Fuel Efficiency Through the Years: The Changing Face of the Car Industry

Fuel Efficiency Through the Years: The Changing Face of the Car Industry

Petrol Pump

A lot has changed since the first car was patented by Carl Benz in 1886. The development has been seen as the birth of the automobile. Benz’s vehicles were armed with a one-cylinder two-stroke engine unit, running for the first time in 1879. Nowadays the Lamborghini Aventador boasts a 6.5-litre, 691BHP engine. How, though, have our cars changed in the scope of fuel efficiency?

The launch of the gas-powered car

Henry Ford’s Model T was a frontrunner in the early lifecycle of cars. The 1908 launch featured a gasoline-powered vehicle that could run up to 21 miles per gallon. Other vehicles were unable to keep up with these impressive stats and MPG levels started to drop. 14 miles per gallon became the standard fuel efficiency level in 1935 but plummeted down to the 12mpg mark in the 1970s. An imposed oil embargo from the Arab nation created a worldwide shortage and saw fuel prices rocket. It brought a new dawn as a large selling point for new designs.

Modern advances

Modern vehicles aren’t that much more fuel efficient than the cars of yesteryear. The average car in 2020 has a range of 20 to 30 miles per gallon, similar to the cars from the 1920s. The larger size of cars has contributed to these figures. Cars weighed approximately 1,385kg in 1982. This rose by 226kg by 2006 and continues to rise. You can do simple things to improve MPG such as using a car tyre pump to ensure all your tyres are at the optimum inflation levels – under and over-inflated tyres can result in extra fuel consumption. Development of safety and tech features also play a role in these stats, but some advances can improve the MPG ratio. The Volkswagen Golf has become a popular choice among drivers, owing to the impact of its efficiency on performance.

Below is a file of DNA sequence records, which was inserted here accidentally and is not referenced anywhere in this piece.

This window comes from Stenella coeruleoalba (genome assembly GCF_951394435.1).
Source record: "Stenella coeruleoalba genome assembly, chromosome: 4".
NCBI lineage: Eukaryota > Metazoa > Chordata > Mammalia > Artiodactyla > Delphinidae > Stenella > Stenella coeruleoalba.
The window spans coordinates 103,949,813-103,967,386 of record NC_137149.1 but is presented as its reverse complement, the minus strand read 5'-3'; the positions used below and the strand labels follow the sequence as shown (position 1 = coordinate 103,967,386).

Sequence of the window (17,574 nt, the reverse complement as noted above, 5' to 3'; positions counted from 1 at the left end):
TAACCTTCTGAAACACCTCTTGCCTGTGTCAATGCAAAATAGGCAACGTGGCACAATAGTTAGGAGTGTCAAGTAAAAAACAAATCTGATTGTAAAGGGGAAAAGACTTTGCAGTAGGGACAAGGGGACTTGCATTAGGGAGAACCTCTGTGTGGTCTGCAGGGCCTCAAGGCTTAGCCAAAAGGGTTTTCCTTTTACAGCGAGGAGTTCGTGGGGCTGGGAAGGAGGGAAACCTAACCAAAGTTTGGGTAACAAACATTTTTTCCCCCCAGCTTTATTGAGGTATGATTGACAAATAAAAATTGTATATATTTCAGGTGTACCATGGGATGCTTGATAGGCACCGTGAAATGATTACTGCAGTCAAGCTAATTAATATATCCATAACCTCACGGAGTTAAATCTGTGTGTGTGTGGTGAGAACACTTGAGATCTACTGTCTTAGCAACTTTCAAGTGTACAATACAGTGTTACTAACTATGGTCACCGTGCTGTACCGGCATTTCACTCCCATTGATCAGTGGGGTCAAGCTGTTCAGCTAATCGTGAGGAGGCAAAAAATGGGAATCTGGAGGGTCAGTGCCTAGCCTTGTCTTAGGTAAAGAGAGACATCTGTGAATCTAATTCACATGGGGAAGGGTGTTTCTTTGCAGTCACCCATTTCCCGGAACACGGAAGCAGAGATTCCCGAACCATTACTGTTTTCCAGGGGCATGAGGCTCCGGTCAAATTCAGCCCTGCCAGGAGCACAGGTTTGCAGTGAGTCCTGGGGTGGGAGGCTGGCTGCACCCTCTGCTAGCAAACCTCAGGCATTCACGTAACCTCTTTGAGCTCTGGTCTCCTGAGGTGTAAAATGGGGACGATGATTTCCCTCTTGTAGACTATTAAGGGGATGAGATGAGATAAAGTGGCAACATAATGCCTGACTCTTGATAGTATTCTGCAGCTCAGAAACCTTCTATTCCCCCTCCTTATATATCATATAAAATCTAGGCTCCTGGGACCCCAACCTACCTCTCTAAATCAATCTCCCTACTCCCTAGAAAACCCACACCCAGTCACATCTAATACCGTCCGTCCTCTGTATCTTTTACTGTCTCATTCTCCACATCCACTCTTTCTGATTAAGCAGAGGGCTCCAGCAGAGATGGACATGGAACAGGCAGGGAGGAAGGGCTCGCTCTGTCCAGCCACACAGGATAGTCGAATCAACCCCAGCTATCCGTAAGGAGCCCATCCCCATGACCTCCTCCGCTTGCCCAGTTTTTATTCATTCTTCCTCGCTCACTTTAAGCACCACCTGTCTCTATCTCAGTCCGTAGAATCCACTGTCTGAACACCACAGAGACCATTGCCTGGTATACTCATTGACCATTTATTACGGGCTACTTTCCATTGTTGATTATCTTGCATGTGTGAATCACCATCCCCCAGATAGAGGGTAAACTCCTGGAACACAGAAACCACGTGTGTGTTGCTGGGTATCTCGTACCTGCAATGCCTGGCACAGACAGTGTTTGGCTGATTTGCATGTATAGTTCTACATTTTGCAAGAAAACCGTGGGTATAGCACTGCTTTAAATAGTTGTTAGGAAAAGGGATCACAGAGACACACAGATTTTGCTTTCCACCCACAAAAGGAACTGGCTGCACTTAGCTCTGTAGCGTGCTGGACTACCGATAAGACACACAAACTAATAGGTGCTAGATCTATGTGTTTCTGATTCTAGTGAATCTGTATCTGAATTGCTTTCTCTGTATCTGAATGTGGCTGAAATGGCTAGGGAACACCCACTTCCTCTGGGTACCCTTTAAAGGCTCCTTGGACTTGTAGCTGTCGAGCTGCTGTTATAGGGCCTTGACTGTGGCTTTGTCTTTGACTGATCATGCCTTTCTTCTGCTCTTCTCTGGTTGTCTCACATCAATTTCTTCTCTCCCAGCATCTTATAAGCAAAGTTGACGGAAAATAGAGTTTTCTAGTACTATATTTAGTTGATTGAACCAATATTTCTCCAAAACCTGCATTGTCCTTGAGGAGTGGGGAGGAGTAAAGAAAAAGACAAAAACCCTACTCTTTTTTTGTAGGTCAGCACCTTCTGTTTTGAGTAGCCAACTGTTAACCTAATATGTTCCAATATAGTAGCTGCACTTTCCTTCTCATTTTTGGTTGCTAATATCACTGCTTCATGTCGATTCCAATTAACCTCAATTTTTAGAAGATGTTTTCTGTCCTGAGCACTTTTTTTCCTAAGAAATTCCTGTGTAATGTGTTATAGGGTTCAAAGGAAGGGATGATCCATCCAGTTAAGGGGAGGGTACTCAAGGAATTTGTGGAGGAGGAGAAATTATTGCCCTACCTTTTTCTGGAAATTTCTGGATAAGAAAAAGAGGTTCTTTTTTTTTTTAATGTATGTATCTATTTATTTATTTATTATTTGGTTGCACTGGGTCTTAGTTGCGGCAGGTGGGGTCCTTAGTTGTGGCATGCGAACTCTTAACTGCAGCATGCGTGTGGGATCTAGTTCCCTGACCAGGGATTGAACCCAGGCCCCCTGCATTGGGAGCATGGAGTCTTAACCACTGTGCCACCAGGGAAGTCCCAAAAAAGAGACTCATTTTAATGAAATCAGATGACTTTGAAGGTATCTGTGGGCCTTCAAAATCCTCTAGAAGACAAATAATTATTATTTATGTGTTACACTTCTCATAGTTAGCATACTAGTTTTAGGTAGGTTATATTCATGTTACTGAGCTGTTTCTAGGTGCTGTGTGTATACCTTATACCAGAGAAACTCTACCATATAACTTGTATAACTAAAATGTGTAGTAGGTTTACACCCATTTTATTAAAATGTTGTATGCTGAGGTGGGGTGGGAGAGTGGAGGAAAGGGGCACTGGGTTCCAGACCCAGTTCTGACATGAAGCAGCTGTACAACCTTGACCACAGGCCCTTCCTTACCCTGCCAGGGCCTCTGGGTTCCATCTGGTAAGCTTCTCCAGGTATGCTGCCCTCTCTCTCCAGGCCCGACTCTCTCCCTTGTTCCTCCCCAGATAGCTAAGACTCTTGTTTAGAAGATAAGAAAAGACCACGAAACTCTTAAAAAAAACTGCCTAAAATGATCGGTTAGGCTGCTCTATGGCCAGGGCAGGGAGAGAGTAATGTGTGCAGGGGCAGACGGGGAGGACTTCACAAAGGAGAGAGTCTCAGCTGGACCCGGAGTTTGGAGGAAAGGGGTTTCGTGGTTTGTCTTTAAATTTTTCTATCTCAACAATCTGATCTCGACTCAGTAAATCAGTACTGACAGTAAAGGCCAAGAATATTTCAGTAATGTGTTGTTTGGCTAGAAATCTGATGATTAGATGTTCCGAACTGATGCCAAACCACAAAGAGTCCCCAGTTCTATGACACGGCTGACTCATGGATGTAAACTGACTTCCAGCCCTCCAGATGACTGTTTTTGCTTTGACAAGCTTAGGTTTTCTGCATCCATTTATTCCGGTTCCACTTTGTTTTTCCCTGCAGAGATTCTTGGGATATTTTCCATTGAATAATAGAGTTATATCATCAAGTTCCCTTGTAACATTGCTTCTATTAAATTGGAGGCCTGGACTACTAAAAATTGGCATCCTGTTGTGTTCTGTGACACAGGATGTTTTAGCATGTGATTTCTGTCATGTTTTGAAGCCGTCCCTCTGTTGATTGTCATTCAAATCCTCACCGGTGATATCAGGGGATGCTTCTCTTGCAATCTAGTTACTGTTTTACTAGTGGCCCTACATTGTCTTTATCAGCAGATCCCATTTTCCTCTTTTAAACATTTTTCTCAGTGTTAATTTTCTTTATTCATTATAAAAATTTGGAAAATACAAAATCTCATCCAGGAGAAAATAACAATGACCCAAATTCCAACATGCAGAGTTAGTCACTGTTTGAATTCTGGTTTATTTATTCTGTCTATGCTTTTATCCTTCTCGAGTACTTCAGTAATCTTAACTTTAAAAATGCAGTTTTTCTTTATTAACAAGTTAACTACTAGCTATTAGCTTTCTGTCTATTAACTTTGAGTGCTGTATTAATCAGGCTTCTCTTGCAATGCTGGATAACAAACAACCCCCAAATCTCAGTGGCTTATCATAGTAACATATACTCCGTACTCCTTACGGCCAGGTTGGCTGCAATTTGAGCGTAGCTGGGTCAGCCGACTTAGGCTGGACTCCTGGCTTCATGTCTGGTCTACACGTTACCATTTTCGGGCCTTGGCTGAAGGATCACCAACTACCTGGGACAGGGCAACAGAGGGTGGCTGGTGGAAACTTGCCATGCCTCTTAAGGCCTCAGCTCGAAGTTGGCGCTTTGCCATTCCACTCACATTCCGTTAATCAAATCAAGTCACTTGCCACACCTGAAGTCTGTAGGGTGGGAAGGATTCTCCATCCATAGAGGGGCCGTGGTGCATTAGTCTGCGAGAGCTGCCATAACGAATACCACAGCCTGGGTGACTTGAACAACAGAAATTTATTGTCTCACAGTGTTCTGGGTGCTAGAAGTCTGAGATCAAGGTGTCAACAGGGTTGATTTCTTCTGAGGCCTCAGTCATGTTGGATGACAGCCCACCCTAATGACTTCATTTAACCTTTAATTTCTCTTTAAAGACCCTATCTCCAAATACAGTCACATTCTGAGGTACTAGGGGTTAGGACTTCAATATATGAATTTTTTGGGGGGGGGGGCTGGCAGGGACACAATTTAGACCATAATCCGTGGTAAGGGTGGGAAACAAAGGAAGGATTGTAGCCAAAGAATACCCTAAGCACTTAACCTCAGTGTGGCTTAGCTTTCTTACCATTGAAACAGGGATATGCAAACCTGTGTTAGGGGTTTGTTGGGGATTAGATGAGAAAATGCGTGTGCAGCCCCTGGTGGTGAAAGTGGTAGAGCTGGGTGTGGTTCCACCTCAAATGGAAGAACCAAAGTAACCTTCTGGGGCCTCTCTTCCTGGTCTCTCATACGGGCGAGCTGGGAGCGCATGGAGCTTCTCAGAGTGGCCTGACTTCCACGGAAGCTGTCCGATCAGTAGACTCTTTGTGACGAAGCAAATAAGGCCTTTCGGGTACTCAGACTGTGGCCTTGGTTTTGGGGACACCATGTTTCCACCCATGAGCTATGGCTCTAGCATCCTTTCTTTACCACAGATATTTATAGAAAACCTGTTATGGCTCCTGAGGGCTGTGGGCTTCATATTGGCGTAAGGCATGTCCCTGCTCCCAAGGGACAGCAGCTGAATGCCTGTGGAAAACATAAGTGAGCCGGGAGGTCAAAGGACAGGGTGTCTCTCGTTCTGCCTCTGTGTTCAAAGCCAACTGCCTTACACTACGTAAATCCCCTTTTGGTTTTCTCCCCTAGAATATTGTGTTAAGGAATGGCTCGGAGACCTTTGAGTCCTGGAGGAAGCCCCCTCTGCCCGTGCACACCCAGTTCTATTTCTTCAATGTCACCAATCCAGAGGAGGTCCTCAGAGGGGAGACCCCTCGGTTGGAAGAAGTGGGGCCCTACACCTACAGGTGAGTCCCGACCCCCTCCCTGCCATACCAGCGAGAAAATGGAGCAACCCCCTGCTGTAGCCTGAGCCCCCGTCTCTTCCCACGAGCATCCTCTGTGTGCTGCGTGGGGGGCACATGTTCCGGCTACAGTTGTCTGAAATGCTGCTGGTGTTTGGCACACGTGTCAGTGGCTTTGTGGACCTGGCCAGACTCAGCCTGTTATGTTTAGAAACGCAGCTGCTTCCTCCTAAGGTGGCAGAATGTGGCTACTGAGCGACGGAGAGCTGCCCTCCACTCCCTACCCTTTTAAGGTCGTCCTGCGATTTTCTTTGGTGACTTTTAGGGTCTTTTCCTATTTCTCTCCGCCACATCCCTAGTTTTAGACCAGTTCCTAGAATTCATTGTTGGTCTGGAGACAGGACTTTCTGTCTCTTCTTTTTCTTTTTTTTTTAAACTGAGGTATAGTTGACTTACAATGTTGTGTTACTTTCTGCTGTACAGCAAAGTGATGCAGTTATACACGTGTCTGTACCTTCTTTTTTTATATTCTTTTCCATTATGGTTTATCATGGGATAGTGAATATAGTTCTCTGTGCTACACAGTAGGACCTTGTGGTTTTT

So, without many changes to fuel efficiency, how are fuel types evolving?

An electric revolution

The expanding electric car market coincides with the UK government’s push to halt the production of new petrol and diesel cars by 2025. Although electric vehicles do more for the environment they don’t always convert to a more fuel-efficient drive. Unreliability was a curse for electric vehicles in their infancy and a lack of charging ports proved problematic. An electric car now though can return more than 100 miles to the gallon (MPGe). The introduction of EV charger installation ensures there is a wider infrastructure to support the growing number of electric vehicles on our roads as they can be charged at a greater number of points across the UK as a result.

The Hybrid vehicle concept was first introduced on the eve of the 20th Century but did not come to fruition until 1997. The first mass-produced hybrid car was the Toyota Prius, which launched in Japan in 1997 to combat electric cars’ unreliability. It reached European markets three years later and now boasts a rapidly improving miles per gallon ratio as a focal point.

Whisky a-go-go

The Scottish are now even looking at whisky as a way of fuelling vehicles. The national tipple was used to fuel a car in 2017 after Celtic Renewables Ltd used residue as a direct replacement for petrol. The firm claimed the fuel, called biobutanol, had no value to the whisky industry. Another bonus is that it doesn’t require cars to have a modified engine. The yeasty liquid — effectively the leftovers from the fermentation process — could forge a multi-million pound industry in Scotland if successful.

The interconnected worlds of fuel efficiency and environmentally friendly cars clearly have a wealth of room for development on the miles per ratio front. Could the latest fuel advances be the catalyst to drive fuel efficiency forward?